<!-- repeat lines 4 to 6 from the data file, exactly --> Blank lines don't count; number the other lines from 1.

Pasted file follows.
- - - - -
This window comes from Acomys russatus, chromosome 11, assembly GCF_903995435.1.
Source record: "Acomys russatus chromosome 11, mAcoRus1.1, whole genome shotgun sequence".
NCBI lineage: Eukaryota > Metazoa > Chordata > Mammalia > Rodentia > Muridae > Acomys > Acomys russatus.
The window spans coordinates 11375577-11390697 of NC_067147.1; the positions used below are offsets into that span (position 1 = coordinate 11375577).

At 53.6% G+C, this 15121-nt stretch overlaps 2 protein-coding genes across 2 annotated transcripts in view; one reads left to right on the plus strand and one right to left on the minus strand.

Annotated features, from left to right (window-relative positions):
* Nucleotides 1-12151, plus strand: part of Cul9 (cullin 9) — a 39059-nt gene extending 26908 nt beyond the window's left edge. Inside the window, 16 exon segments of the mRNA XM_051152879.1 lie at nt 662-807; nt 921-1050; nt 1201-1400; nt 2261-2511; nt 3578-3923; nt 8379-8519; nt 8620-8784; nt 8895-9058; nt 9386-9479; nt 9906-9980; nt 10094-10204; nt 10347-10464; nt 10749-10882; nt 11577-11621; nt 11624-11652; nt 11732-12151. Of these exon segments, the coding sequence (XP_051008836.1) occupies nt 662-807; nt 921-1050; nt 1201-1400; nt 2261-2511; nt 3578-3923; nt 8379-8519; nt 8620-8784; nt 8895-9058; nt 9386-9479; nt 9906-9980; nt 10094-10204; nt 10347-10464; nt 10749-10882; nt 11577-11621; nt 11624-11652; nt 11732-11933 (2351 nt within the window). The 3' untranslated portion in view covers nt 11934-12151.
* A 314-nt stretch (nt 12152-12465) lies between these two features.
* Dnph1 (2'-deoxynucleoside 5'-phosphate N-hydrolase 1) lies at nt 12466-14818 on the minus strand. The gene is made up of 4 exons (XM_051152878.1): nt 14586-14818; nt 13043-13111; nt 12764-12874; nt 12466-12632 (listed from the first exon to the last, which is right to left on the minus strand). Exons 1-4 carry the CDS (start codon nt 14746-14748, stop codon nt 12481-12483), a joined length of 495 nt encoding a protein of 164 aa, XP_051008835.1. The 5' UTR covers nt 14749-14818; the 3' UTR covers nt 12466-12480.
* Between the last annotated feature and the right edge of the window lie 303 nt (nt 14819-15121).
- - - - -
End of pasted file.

The window spans coordinates 11375577-11390697 of NC_067147.1; the positions used below are offsets into that span (position 1 = coordinate 11375577).

At 53.6% G+C, this 15121-nt stretch overlaps 2 protein-coding genes across 2 annotated transcripts in view; one reads left to right on the plus strand and one right to left on the minus strand.

Annotated features, from left to right (window-relative positions):